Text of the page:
Leaving behind the comforts of their teen years and stepping into new responsibility, today’s 20-somethings are becoming increasingly nostalgic for a time with less stress and more slime.
While most of the college-age population only dream about returning to simpler times, juniors Rachel Rothenberg and Jaime Tritschler are turning their love of all things ’90s into a reality.
Rothenberg and Tritschler are teaming up to produce “’97,” a television series set to air on ICTV this fall. The show follows Charlie Wheeler, who finds an old Game Boy that sends him back in time to 1997, where he must find his way home — without cell phone service or Google Maps. But along the way he finds the 21st century might not be the right fit for him.
The idea for “’97” came from Rothenberg and Tritschler’s tendency to ease the stress of late-night study sessions by listening to bands like Backstreet Boys and ‘N Sync. Tritschler said she saw the perfect opportunity to combine her love of film with her passion for her favorite era.
“We haven’t really let go of our childhoods yet, and we figured the best thing to do is make a TV show,” Tritschler said. “You film mostly what you know.”
ICTV’s ’90s flashback will come just weeks after Nickelodeon started to air its own ode to the decade. “The ’90s Are All That,” a programming block dedicated to re-runs of their top shows from the decade, aims to appeal to the love of the shows shared by dedicated fans.
Keith Dawkins, vice president and general manager of TeenNick, said the station decided to run the series because of demand. He said Nick is excited by the series’ popularity.
“The day that it premiered people said they cried when they watched the show, and it took them back to the time when they grew up,” he said.
Junior Elijah Kagan agreed to write for “’97” because he knew the show would connect to college students who want to look back on the decade they love, much like Nick’s new block of old shows.
“A lot of what went into this show was the nostalgia growing up in a simpler time with no electronics to dominate our lives,” he said.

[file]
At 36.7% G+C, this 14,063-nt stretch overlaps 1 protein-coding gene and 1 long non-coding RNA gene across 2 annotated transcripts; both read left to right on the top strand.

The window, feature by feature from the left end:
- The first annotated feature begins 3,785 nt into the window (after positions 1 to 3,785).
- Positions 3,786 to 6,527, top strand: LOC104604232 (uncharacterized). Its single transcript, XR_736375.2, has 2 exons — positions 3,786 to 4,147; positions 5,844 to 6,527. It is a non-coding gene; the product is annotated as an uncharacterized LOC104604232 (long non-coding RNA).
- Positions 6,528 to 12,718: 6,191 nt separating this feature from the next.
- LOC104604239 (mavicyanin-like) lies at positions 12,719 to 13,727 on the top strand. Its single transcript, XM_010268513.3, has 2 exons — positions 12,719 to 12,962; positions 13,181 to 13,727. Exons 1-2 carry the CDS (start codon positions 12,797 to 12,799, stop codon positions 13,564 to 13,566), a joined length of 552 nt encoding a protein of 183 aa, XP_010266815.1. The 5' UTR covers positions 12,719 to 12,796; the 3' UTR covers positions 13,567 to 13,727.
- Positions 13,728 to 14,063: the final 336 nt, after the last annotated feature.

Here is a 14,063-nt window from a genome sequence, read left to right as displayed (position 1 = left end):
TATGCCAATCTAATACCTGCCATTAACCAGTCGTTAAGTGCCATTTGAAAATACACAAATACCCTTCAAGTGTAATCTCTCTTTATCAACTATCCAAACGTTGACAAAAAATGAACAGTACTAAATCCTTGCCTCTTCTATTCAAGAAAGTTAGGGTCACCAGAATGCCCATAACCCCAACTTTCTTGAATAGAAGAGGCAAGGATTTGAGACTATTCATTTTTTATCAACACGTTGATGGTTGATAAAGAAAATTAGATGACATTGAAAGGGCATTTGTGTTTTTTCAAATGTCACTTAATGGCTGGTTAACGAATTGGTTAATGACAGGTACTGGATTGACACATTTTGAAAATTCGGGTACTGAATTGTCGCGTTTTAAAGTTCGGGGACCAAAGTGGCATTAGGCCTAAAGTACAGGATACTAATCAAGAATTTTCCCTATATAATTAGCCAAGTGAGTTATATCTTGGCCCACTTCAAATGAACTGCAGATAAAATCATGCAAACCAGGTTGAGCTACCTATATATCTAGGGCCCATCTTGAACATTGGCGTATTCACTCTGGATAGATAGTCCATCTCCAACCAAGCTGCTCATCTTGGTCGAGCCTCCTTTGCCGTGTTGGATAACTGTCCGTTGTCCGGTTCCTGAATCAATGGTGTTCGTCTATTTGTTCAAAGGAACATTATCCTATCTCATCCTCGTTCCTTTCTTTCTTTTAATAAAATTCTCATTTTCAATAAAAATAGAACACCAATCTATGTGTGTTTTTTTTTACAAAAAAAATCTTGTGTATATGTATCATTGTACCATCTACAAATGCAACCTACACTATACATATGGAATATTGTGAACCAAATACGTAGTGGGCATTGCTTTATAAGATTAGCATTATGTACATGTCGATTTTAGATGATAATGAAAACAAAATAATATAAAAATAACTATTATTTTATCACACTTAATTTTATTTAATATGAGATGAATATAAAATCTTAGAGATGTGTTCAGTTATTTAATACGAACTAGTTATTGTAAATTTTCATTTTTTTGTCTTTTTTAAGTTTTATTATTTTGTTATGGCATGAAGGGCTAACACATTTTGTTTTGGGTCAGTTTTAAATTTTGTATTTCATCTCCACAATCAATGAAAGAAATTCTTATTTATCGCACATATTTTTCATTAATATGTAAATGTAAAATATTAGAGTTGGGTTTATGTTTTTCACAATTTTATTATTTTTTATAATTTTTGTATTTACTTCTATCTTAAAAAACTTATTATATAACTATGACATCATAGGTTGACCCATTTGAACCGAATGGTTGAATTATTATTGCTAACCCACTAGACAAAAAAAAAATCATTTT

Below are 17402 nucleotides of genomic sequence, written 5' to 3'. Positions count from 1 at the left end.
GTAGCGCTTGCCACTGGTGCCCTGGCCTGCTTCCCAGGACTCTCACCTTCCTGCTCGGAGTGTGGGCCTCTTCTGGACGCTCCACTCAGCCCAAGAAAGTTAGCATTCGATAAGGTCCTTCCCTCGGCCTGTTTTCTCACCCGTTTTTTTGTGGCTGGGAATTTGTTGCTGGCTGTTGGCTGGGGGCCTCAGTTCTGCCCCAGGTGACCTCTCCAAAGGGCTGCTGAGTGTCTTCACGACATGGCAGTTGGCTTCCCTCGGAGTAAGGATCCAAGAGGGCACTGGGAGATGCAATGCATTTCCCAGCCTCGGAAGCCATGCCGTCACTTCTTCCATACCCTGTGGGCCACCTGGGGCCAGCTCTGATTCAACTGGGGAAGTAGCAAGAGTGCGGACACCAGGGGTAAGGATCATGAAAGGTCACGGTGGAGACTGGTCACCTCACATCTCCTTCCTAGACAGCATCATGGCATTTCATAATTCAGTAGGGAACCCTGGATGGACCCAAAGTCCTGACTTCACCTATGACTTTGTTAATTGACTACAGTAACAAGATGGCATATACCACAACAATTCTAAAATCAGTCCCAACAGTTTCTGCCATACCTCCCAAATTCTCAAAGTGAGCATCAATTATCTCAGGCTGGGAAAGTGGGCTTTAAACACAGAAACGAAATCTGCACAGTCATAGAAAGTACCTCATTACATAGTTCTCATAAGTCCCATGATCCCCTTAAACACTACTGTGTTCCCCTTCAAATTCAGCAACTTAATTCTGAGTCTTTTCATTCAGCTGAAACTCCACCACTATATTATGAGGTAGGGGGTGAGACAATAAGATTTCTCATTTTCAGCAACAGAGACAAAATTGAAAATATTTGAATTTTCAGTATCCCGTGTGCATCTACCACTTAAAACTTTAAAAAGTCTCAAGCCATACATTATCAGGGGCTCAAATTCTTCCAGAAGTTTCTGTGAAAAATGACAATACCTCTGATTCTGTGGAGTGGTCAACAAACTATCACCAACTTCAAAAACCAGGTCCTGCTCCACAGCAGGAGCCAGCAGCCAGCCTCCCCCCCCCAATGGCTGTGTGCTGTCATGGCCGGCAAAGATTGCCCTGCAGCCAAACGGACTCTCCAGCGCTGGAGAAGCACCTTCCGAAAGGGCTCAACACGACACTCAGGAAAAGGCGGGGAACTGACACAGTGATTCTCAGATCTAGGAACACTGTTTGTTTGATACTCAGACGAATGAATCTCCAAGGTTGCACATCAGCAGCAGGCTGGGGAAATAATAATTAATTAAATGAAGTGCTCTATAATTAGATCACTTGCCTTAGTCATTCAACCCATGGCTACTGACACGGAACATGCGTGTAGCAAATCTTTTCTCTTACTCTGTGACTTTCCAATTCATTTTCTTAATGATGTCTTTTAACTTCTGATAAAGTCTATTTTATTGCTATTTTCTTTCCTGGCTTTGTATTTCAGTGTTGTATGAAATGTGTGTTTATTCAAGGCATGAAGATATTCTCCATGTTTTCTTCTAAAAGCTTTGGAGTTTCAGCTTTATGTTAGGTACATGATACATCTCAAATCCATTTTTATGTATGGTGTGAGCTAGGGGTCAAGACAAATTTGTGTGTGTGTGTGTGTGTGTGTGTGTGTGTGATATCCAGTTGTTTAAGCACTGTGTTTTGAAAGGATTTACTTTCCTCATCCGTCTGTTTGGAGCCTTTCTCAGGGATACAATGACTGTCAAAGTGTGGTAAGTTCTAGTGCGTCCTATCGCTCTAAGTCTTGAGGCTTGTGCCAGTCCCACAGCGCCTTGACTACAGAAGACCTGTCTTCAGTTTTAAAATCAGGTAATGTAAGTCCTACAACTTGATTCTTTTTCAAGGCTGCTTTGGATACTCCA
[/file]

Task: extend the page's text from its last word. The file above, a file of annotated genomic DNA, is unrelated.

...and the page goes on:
Ken Kimmelman, Emmy-award-winning director of “Doug,” one of Nickelodeon’s original ’90s cartoons, said he thinks people are still drawn to ’90s programming because it reminds them of a less hectic time in their lives.
“[Doug] could pick up a pencil and he kept a diary,” he said. “He didn’t use a computer. I guess there’s a little bit of a Renaissance kind of feeling Doug had. The ’90s were quite different from after we turned the century.”
“Doug” is one of the shows currently being rebroadcast by TeenNick. The new series is partly in response to a pitch made by young Nick interns and staff members who grew up watching the channel.
Teal Marchande, who played the mom on the ’90s Nick sitcom “Kenan and Kel”, said people use the ideas in ’90s television as a way to recognize the challenges of daily life.
“When people watch a show like ‘Kenan and Kel,’ it’s so ridiculous and all of us sometimes want to be ridiculous in our lives,” she said. “We understand we have awkward moments because there’s so much of that in the show.”
Even with the modern day nostalgia for the ’90s, Rothenberg and Tritschler are watching shows like “Sabrina the Teenage Witch” and “Boy Meets World” to get clothing ideas for “’97” and reminiscing about the decade’s culture and fashion. Tritschler said she’s encouraged by the reaction she gets from people when she talks about the show.
“We get completely off topic and stop talking about the TV show and start talking about our childhood instead,” she said. “It brings back a lot for people.”
Kagan said even with the stress of adult responsibilities, his generation takes the time to look back and reflect on the decade they just left behind.
“People remember those times,” he said. “They remember growing up in them, and in some way, part of me misses the ’90s.”
Follow the show on Twitter @97ictv and look for the premiere of “’97” this December on ICTV.